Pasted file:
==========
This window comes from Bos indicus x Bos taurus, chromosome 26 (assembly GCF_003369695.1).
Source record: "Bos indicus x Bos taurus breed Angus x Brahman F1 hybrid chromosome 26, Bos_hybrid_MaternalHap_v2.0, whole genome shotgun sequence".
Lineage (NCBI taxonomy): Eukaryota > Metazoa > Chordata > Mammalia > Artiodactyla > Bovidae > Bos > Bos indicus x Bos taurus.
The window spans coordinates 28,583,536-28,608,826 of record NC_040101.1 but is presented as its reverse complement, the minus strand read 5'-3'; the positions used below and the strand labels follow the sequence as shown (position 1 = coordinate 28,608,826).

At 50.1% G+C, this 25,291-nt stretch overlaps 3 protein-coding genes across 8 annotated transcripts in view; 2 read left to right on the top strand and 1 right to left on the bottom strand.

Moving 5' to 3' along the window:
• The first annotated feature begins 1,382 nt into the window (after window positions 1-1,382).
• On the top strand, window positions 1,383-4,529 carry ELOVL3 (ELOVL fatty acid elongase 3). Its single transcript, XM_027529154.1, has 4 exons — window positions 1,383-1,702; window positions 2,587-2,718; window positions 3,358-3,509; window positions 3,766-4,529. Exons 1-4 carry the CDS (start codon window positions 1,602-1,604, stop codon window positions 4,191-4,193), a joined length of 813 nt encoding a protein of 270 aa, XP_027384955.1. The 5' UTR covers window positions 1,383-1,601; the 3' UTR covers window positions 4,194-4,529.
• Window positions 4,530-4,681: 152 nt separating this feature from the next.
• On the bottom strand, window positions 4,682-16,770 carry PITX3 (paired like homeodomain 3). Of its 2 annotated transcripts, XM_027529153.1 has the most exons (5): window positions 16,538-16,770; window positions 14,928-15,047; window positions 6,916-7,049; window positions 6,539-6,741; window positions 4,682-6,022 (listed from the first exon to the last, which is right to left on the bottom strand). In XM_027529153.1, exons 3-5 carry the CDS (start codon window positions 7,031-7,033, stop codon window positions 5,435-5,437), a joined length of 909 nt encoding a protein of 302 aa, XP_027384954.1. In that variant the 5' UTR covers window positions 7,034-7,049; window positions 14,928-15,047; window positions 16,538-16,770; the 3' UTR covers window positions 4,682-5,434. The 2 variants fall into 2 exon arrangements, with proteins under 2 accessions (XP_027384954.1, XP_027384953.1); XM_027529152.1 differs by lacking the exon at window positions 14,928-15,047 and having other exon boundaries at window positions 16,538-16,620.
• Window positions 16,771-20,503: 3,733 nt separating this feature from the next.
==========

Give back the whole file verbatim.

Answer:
This window comes from Bos indicus x Bos taurus, chromosome 26 (assembly GCF_003369695.1).
Source record: "Bos indicus x Bos taurus breed Angus x Brahman F1 hybrid chromosome 26, Bos_hybrid_MaternalHap_v2.0, whole genome shotgun sequence".
Lineage (NCBI taxonomy): Eukaryota > Metazoa > Chordata > Mammalia > Artiodactyla > Bovidae > Bos > Bos indicus x Bos taurus.
The window spans coordinates 28,583,536-28,608,826 of record NC_040101.1 but is presented as its reverse complement, the minus strand read 5'-3'; the positions used below and the strand labels follow the sequence as shown (position 1 = coordinate 28,608,826).

At 50.1% G+C, this 25,291-nt stretch overlaps 3 protein-coding genes across 8 annotated transcripts in view; 2 read left to right on the top strand and 1 right to left on the bottom strand.

Moving 5' to 3' along the window:
• The first annotated feature begins 1,382 nt into the window (after window positions 1-1,382).
• On the top strand, window positions 1,383-4,529 carry ELOVL3 (ELOVL fatty acid elongase 3). Its single transcript, XM_027529154.1, has 4 exons — window positions 1,383-1,702; window positions 2,587-2,718; window positions 3,358-3,509; window positions 3,766-4,529. Exons 1-4 carry the CDS (start codon window positions 1,602-1,604, stop codon window positions 4,191-4,193), a joined length of 813 nt encoding a protein of 270 aa, XP_027384955.1. The 5' UTR covers window positions 1,383-1,601; the 3' UTR covers window positions 4,194-4,529.
• Window positions 4,530-4,681: 152 nt separating this feature from the next.
• On the bottom strand, window positions 4,682-16,770 carry PITX3 (paired like homeodomain 3). Of its 2 annotated transcripts, XM_027529153.1 has the most exons (5): window positions 16,538-16,770; window positions 14,928-15,047; window positions 6,916-7,049; window positions 6,539-6,741; window positions 4,682-6,022 (listed from the first exon to the last, which is right to left on the bottom strand). In XM_027529153.1, exons 3-5 carry the CDS (start codon window positions 7,031-7,033, stop codon window positions 5,435-5,437), a joined length of 909 nt encoding a protein of 302 aa, XP_027384954.1. In that variant the 5' UTR covers window positions 7,034-7,049; window positions 14,928-15,047; window positions 16,538-16,770; the 3' UTR covers window positions 4,682-5,434. The 2 variants fall into 2 exon arrangements, with proteins under 2 accessions (XP_027384954.1, XP_027384953.1); XM_027529152.1 differs by lacking the exon at window positions 14,928-15,047 and having other exon boundaries at window positions 16,538-16,620.
• Window positions 16,771-20,503: 3,733 nt separating this feature from the next.